Site of toppled Queen Victoria statue at Manitoba legislature may be left open

By Steve Lambert, The Canadian Press

The Manitoba government may not erect a new monument to replace a statue of Queen Victoria that was torn down by protesters almost two years ago.

No final decision has been made, but the minister in charge of the grounds says it might be best to leave the prominent area on the legislature’s front lawn as an open stretch of grass.

“I would hesitate to give pre-eminence to any one particular representation of Manitoba,” James Teitsma, who was appointed government services minister in a cabinet shuffle in January, said in an interview.

“Personally, I’m more inclined to leave the front open and available for public gatherings and ? I want the people to be the focus, I guess, in that area, not a particular statue.”

The Queen Victoria statue was tied with ropes and hauled to the ground on Canada Day in 2021 during a demonstration over the deaths of Indigenous children at residential schools. The statue was covered with red paint. Its head was removed and found the next day in the nearby Assiniboine River.

The area is covered by security cameras, but no one was charged with the destruction.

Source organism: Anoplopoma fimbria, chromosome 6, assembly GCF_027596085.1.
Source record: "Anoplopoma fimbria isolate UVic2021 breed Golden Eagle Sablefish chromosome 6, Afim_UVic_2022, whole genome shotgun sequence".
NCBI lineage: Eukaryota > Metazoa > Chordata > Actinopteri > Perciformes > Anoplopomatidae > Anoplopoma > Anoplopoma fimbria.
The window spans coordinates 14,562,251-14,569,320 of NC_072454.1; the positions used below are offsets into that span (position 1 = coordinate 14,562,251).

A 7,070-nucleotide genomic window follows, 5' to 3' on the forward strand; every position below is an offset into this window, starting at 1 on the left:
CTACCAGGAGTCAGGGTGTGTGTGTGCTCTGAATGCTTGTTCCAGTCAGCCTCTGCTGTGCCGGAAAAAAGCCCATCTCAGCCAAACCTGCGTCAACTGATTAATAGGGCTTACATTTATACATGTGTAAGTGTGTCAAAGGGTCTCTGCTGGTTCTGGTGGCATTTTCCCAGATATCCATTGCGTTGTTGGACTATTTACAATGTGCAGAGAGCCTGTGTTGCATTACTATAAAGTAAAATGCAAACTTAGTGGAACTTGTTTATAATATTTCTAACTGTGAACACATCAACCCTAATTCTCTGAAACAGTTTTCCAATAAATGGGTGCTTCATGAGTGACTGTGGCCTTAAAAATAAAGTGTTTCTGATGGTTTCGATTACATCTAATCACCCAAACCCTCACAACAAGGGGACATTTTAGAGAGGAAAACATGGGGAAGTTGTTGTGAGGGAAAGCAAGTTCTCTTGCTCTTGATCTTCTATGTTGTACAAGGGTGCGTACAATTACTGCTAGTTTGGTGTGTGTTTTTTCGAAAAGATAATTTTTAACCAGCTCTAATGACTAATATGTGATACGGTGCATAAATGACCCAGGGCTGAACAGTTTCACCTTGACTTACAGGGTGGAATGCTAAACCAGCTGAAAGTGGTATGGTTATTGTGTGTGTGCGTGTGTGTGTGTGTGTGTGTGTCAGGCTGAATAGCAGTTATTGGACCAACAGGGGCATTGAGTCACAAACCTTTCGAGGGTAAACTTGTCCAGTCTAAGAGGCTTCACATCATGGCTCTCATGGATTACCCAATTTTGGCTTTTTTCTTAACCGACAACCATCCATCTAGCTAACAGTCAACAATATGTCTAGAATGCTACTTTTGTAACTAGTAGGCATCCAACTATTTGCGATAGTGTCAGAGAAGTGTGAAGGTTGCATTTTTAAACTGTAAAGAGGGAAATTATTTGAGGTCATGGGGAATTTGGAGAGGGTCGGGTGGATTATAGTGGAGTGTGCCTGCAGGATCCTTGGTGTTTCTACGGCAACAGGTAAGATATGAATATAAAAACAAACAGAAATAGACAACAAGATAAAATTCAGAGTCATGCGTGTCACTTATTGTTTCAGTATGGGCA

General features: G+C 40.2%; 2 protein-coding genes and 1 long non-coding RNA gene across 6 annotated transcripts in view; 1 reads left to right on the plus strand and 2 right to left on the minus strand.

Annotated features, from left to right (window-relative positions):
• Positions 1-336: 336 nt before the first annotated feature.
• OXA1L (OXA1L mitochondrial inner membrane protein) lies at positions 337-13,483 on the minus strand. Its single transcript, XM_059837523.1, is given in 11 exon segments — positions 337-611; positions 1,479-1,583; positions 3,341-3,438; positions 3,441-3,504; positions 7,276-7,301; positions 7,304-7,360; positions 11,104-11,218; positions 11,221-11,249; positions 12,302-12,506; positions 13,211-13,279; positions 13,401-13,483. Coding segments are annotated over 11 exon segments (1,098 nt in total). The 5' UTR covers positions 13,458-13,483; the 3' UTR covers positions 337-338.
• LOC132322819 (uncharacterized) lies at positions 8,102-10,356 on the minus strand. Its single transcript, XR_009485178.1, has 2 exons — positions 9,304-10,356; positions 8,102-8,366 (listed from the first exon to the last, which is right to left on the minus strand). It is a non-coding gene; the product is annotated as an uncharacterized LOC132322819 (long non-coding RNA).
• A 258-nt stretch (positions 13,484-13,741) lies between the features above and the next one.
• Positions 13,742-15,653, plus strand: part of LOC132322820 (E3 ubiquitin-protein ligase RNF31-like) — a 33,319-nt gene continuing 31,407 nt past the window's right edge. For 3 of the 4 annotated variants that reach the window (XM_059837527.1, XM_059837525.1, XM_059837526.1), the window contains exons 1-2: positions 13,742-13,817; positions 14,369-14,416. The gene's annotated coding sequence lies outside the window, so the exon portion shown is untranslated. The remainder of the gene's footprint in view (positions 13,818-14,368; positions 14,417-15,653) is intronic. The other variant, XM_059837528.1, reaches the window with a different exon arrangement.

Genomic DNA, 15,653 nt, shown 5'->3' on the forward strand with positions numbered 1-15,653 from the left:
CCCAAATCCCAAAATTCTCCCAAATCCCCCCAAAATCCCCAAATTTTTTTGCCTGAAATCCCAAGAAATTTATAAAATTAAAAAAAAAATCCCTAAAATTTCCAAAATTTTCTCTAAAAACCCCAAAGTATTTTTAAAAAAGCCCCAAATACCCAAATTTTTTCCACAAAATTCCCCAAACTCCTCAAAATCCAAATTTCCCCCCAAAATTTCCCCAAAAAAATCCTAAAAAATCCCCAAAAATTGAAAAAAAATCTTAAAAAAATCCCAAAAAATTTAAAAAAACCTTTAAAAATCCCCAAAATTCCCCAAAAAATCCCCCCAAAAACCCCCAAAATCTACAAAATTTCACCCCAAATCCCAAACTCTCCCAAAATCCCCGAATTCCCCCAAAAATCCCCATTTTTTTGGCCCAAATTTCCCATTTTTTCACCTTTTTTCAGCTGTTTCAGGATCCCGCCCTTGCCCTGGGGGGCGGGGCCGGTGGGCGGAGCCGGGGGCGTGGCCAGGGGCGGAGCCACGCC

Last year, the government deemed the statue beyond repair and rejected the idea of replicating it due to an estimated cost of more than $500,000.


A smaller statue of Queen Elizabeth II on the east grounds of the legislature was also toppled but suffered less damage. It has been repaired and is to go back up in the same location at a date yet to be determined, Teitsma said.

READ MORE: Pedestal of toppled statue at the Manitoba legislature is being removed

The Progressive Conservative government has been consulting a variety of groups on potential monuments on the grounds. There are currently several statues of people such as Ukrainian poet Taras Shevchenko, Metis Leader Louis Riel and British general James Wolfe, but there isn’t a statue of a First Nations person.

That is to change shortly.

Plans are well underway for a monument to Chief Peguis and four other chiefs who signed the first treaty in what is now Manitoba.

The monument is to go in the northwest corner of the legislature grounds. A committee set up to plan the statue recently narrowed its selection down to two bidders, who will be asked to submit designs.

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